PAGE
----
Unlock the Secrets: Learn How to Make Bokashi Compost Easily and Effectively

How to Make Bokashi Compost: A Step-by-Step Guide


Composting is an eco-friendly way to divert organic waste from landfills and produce nutrient-rich soil for your plants. One innovative method gaining popularity is bokashi composting. In this comprehensive guide, we will walk you through the process of making bokashi compost, step by step.

Gather Your Supplies

What You’ll Need:

To get started with bokashi composting, gather the following supplies:
– Bokashi starter mix
– Airtight container or bin with a lid
– Kitchen scraps (fruit and vegetable peels, coffee grounds, etc.)
– Chopping board and knife

The Bokashi Process Explained

1. Prepare Your Container

Choose an airtight container or bin with a lid that can hold several weeks’ worth of kitchen scraps. Ensure it has a spigot at the bottom for draining any liquid produced during fermentation.

2. Layer It Up!

Start by adding a thin layer of bokashi starter mix at the bottom of your container—this helps accelerate fermentation. Then add your kitchen scraps in small pieces so they decompose more efficiently.


– Chop larger pieces into smaller bits to speed up decomposition.
– Alternate between wet (fruit peels) and dry (coffee grounds) materials to maintain moisture balance.

Avoid Adding:

While most organic waste is suitable for bokashi composting, avoid including meat products, dairy items, oily substances like salad dressings or greasy foods as they may hinder the fermenting process.

3. Sprinkle Some Starter Mix

After each layer of kitchen scraps, sprinkle a handful or two of bokashi starter mix. Ensure the scraps are adequately covered with the mix to promote rapid fermentation.

4. Press It Down

Once your container is filled, firmly press down the contents using a plate or a compactor tool. This helps remove any air pockets and ensures consistent fermentation throughout.

The Fermentation Period

5. Seal It Tight

Seal the lid tightly on your container to keep oxygen out—the anaerobic environment is crucial for successful fermentation.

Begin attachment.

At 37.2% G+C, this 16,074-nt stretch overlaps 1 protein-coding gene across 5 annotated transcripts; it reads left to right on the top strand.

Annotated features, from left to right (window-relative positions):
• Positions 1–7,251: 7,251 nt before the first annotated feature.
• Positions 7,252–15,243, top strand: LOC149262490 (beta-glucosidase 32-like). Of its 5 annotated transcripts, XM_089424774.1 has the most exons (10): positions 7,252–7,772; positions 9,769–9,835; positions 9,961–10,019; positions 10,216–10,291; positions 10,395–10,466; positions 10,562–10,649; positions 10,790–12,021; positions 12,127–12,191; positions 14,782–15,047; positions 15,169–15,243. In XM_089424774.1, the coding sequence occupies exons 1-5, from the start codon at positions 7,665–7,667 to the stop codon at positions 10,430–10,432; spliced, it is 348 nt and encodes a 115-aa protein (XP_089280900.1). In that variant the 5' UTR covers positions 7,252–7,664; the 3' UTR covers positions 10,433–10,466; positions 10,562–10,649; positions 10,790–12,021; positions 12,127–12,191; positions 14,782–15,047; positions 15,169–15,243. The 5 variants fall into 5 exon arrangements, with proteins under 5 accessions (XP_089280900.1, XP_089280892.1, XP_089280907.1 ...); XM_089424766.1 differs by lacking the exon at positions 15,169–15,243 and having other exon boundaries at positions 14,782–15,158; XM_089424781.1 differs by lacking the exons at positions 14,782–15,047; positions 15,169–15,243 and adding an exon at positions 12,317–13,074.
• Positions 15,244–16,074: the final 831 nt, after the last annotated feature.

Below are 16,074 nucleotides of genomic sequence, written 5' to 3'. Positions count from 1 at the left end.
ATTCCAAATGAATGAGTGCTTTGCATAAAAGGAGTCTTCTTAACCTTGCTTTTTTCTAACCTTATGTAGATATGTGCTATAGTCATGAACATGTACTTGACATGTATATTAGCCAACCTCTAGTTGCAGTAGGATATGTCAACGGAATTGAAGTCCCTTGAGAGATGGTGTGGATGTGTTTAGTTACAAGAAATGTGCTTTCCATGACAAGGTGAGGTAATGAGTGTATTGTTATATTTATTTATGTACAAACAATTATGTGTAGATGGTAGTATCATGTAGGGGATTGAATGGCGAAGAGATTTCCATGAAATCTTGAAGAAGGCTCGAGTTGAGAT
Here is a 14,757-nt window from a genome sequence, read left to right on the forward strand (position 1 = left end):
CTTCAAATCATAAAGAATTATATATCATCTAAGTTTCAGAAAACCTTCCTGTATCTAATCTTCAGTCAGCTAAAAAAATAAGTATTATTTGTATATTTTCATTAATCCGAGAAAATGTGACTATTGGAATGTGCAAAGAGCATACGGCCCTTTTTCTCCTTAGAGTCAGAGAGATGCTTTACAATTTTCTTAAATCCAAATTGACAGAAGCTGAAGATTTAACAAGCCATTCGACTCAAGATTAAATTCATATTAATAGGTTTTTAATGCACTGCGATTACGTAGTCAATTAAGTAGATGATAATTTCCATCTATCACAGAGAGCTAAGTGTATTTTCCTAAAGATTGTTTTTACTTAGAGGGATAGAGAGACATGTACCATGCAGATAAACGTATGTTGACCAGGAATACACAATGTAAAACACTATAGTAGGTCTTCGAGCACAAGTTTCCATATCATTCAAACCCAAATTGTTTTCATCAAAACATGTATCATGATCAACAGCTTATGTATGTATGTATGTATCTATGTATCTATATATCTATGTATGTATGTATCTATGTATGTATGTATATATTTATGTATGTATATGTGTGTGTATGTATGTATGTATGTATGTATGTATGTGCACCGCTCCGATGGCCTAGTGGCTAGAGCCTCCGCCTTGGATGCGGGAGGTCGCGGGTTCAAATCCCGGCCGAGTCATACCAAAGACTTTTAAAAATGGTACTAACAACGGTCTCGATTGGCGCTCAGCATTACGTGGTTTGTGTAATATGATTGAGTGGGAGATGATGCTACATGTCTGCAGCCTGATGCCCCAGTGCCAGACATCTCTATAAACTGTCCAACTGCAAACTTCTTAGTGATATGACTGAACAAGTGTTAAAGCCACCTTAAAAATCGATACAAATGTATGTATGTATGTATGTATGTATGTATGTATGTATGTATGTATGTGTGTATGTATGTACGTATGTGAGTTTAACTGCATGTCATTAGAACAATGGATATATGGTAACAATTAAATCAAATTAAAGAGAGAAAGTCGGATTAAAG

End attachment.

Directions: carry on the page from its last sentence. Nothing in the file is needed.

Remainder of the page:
6. Drain Any Liquid

Throughout the fermentation process, liquid known as “bokashi tea” will collect at the bottom of your bin. Open the spigot periodically to drain this nutrient-rich liquid into another container—dilute it with water before using it as plant fertilizer!


– If no liquid accumulates after several days, add some water to maintain moisture levels.
– Remember to close the spigot once you finish draining.

The Finishing Touches

7. Start Second Batch and Wait

While one batch ferments, start filling a second container with fresh kitchen scraps and repeat steps 1-6 in parallel until both batches have completed their fermentation period (typically two weeks).


It’s beneficial to have multiple containers in rotation so that you always have an active batch ready while one completes its cycle.

8. The Curing Process Begins!

Once fully fermented, bury or incorporate your bokashi compost directly into soil or potting mixes—it’s time for its final transformation! Allow it to cure for around two weeks before planting anything in it.


– Avoid exposing the bokashi compost to direct sunlight during curing.
– Incorporate it into your outdoor garden beds or mix it with potting soil for container plants.


Bokashi composting is an efficient and odorless way to recycle kitchen scraps while enriching the soil. By following these step-by-step instructions, you can easily create your own bokashi compost at home. Embrace this sustainable practice and take a step forward towards reducing waste while nourishing your plants!